So what IS going on here? I’ve got three observations that may play a part in this, particularly in combination. On their own, they all seem a bit too subtle, but remember that the luck component of Smith’s struggles is probably pretty big, especially given the starring role BABIP has played. First: Smith is throwing a few more balls in recent games. From July on, he’s thrown balls on 37% of his sinkers and a bit over 40% of his sliders. From April through June, those figures were 35% and 26%, respectively. His slider’s fallen markedly, and it’s not just that batters are suddenly taking it whereas they were chasing them in the early going: batters typically swing much less often against Smith than the league average. When he was great, batters swung at around 41% of his pitches. Now, it’s 40% or so. This suggests that the increasing ball rate is a product of pitch location and not a batter’s willingness to chase.
Second, he’s using his slider much more often. Through the end of June, Smith threw 56% sinkers and 38% sliders, including 43% sliders to right-handed bats. Since then, he’s thrown a bit under 41% sinkers and a whopping 51% sliders. To righties, he’s at nearly 2/3 sliders to 1/3 sinkers. He’s throwing a whole lot more of the pitch he’s struggling to command, and that may be making him more predictable. To righties, he’ll only throw a fastball when he’s behind. Lefties can count on fastballs very early, and they can count on sliders if Smith’s ahead. Given the fact that he’s throwing the slider for a ball more often, it’s likely he’s pitching from behind a bit more.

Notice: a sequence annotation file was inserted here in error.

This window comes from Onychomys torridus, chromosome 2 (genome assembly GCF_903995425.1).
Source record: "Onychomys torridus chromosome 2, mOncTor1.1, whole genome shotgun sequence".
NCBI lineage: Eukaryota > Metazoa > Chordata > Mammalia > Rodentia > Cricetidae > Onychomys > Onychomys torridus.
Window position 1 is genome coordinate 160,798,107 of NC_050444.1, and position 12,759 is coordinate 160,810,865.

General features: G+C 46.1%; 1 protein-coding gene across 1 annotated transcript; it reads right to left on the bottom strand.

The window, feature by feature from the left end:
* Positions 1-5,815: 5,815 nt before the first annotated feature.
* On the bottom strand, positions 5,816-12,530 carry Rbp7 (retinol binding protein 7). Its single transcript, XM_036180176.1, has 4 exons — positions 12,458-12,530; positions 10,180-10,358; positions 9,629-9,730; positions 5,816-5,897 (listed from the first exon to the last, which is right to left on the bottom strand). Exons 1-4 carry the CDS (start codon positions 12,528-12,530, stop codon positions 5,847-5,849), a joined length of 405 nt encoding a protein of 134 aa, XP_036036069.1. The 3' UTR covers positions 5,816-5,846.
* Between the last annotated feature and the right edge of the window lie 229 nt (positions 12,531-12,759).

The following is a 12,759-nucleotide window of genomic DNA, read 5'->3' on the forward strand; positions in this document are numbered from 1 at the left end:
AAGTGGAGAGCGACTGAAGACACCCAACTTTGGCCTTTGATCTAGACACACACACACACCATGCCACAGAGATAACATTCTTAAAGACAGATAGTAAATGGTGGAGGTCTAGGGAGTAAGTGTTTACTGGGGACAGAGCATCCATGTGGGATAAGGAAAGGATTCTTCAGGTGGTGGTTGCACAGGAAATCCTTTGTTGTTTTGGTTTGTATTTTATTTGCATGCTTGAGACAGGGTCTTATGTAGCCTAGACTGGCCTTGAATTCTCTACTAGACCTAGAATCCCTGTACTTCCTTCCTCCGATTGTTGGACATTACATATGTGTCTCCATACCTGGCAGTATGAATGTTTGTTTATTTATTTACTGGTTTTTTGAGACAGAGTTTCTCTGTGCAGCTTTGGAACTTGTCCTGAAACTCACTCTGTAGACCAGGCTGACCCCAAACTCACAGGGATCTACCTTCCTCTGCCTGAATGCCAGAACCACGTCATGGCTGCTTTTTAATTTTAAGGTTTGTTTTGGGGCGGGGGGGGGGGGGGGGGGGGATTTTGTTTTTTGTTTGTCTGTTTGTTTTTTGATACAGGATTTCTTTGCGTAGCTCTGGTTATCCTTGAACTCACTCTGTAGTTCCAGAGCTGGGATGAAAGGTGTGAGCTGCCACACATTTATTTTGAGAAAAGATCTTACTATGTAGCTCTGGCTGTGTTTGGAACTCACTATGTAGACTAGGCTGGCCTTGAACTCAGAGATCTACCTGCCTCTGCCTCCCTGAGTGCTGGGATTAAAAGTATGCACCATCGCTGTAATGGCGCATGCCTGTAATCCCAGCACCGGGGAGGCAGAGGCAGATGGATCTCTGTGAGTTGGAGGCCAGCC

Third, he’s shown a tendency for separation between the release points of his sinker and slider. That is, from time to time, Smith will release his sinker 4-6″ below where he releases his slider. At other times, the two points are nearly identical. Recently, the two have diverged a bit, as you can see here:
Now, as you can *also* see, they were pretty far apart at the beginning of 2015; it’s not like this has never happened before. Still, there are probably things you can get away with as a relative unknown that are harder to get away with as an MLB closer. Pro scouting presumably pays a lot of attention to things like this, as we discussed earlier regarding Tai Walker. If one team spots a subtle tell, word may get around. And all of these things could be interrelated: if batters have a good idea a slider is coming, they may be more likely to take it (they haven’t fared any better when they DO swing at sliders), and if his slider location is off a bit, that means more hitter’s counts. As a guy who depends on getting batters to take or swing through pitches *in the strikezone*, if batters have a decent idea what’s coming – whether because they can recognize the release point or they’re counting on a 2-0 sinker – Smith’s job becomes doubly difficult.
I think it may be worthwhile for Smith to move back to a pitch mix that features more sinkers, even if that’s the pitch that’s getting hit the hardest recently. Instead of looking for out-of-zone swings and punchouts, I think it might be good to focus on ground balls for a while, and see how his slider responds to being a putaway pitch as opposed to his primary offering. So if you’ve seen him throughout the year, what have you noticed? Is there a Fernando Rodney-style tell? Velo drops *within* outings, as he’s now seeing a few more 2IP appearances? Something else?